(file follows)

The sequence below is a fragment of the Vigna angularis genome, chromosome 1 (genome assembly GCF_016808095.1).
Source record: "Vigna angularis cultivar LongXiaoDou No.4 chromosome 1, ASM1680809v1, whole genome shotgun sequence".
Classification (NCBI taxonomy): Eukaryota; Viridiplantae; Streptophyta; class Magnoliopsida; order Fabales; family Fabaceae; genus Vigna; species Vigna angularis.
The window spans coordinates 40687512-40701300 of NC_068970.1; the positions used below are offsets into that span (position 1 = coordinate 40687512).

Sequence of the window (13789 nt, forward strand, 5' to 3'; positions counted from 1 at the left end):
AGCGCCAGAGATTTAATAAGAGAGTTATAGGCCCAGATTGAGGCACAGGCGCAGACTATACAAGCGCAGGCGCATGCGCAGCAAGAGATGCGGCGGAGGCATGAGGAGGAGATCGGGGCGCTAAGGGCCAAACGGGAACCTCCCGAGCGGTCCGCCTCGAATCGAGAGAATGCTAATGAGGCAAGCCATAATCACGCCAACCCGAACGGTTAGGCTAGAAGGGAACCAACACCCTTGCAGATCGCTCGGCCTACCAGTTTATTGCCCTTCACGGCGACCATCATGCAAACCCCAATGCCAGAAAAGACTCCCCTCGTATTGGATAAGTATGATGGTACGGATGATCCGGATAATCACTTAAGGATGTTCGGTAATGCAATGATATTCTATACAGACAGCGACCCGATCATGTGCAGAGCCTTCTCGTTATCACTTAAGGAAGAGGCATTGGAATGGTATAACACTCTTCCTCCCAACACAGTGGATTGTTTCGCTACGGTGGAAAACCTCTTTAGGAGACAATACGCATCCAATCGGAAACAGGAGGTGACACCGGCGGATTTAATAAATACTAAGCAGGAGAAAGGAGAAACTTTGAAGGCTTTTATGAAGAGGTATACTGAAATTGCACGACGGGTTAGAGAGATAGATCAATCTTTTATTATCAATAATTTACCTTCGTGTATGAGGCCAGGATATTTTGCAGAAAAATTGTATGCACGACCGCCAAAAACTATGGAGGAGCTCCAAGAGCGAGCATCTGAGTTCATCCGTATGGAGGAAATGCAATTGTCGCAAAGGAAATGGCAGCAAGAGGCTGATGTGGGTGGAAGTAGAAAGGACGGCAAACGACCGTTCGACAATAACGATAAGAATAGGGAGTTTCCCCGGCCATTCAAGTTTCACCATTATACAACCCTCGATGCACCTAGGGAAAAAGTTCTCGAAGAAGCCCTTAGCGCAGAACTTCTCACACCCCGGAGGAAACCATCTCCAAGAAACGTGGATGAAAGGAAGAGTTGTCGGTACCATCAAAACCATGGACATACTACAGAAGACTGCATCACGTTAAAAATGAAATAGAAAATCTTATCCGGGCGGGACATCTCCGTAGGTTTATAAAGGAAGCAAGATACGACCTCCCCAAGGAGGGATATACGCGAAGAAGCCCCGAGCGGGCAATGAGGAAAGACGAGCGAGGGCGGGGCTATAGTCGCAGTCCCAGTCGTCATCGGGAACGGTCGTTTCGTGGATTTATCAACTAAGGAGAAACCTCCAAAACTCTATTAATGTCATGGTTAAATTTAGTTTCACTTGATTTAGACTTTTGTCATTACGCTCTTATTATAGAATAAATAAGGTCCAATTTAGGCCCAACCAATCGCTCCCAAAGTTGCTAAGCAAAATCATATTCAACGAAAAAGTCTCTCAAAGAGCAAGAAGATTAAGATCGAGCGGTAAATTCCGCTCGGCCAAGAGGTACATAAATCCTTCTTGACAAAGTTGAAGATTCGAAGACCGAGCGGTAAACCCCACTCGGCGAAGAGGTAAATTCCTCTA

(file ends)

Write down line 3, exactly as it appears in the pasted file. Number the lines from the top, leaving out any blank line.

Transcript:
Classification (NCBI taxonomy): Eukaryota; Viridiplantae; Streptophyta; class Magnoliopsida; order Fabales; family Fabaceae; genus Vigna; species Vigna angularis.